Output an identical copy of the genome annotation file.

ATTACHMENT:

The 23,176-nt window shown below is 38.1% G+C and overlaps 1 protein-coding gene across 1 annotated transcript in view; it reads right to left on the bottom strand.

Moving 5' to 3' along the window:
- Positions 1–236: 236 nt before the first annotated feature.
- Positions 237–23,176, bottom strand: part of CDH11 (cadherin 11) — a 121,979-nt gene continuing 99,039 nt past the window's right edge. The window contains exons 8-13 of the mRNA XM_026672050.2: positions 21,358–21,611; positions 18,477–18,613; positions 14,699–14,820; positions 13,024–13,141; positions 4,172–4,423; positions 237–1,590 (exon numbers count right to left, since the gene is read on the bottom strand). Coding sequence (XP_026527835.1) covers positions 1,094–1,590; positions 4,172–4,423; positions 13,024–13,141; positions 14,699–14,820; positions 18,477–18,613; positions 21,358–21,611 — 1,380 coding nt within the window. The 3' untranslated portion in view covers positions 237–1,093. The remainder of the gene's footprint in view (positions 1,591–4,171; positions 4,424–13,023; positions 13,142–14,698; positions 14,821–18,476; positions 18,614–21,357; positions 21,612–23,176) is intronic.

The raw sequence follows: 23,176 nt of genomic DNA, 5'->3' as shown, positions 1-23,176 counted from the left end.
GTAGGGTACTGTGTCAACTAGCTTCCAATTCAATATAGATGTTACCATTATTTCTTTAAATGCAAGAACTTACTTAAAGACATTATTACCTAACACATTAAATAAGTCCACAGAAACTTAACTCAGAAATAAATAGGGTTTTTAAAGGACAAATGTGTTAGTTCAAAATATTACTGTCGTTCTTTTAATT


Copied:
The 23,176-nt window shown below is 38.1% G+C and overlaps 1 protein-coding gene across 1 annotated transcript in view; it reads right to left on the bottom strand.

Moving 5' to 3' along the window:
- Positions 1–236: 236 nt before the first annotated feature.
- Positions 237–23,176, bottom strand: part of CDH11 (cadherin 11) — a 121,979-nt gene continuing 99,039 nt past the window's right edge. The window contains exons 8-13 of the mRNA XM_026672050.2: positions 21,358–21,611; positions 18,477–18,613; positions 14,699–14,820; positions 13,024–13,141; positions 4,172–4,423; positions 237–1,590 (exon numbers count right to left, since the gene is read on the bottom strand). Coding sequence (XP_026527835.1) covers positions 1,094–1,590; positions 4,172–4,423; positions 13,024–13,141; positions 14,699–14,820; positions 18,477–18,613; positions 21,358–21,611 — 1,380 coding nt within the window. The 3' untranslated portion in view covers positions 237–1,093. The remainder of the gene's footprint in view (positions 1,591–4,171; positions 4,424–13,023; positions 13,142–14,698; positions 14,821–18,476; positions 18,614–21,357; positions 21,612–23,176) is intronic.

The raw sequence follows: 23,176 nt of genomic DNA, 5'->3' as shown, positions 1-23,176 counted from the left end.
GTAGGGTACTGTGTCAACTAGCTTCCAATTCAATATAGATGTTACCATTATTTCTTTAAATGCAAGAACTTACTTAAAGACATTATTACCTAACACATTAAATAAGTCCACAGAAACTTAACTCAGAAATAAATAGGGTTTTTAAAGGACAAATGTGTTAGTTCAAAATATTACTGTCGTTCTTTTAATT